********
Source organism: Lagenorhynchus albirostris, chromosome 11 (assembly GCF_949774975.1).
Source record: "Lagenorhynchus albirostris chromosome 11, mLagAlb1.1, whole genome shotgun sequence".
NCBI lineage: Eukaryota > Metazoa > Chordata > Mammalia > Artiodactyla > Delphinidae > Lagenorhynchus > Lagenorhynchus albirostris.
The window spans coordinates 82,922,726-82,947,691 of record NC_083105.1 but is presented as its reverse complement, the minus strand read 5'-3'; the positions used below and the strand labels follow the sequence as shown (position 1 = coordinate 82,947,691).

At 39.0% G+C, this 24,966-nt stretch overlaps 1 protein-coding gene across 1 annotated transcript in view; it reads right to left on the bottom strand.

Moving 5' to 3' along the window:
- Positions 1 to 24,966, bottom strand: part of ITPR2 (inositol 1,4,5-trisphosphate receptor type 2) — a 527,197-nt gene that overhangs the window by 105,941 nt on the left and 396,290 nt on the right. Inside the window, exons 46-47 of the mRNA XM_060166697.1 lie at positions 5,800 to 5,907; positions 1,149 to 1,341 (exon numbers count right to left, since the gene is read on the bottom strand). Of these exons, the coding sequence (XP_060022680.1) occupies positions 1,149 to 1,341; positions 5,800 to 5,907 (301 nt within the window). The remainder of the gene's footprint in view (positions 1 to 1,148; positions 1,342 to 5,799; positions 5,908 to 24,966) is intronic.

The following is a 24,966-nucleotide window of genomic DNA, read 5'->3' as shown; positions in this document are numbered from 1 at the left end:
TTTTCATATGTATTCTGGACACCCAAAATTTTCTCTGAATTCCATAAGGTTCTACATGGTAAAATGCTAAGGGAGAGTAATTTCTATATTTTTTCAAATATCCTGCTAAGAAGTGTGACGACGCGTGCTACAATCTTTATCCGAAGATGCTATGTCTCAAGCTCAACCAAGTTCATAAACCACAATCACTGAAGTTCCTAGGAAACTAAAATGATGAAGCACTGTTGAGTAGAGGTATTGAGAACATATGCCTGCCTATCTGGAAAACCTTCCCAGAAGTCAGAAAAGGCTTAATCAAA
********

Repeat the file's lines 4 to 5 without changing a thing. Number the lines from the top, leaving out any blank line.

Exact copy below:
The window spans coordinates 82,922,726-82,947,691 of record NC_083105.1 but is presented as its reverse complement, the minus strand read 5'-3'; the positions used below and the strand labels follow the sequence as shown (position 1 = coordinate 82,947,691).

At 39.0% G+C, this 24,966-nt stretch overlaps 1 protein-coding gene across 1 annotated transcript in view; it reads right to left on the bottom strand.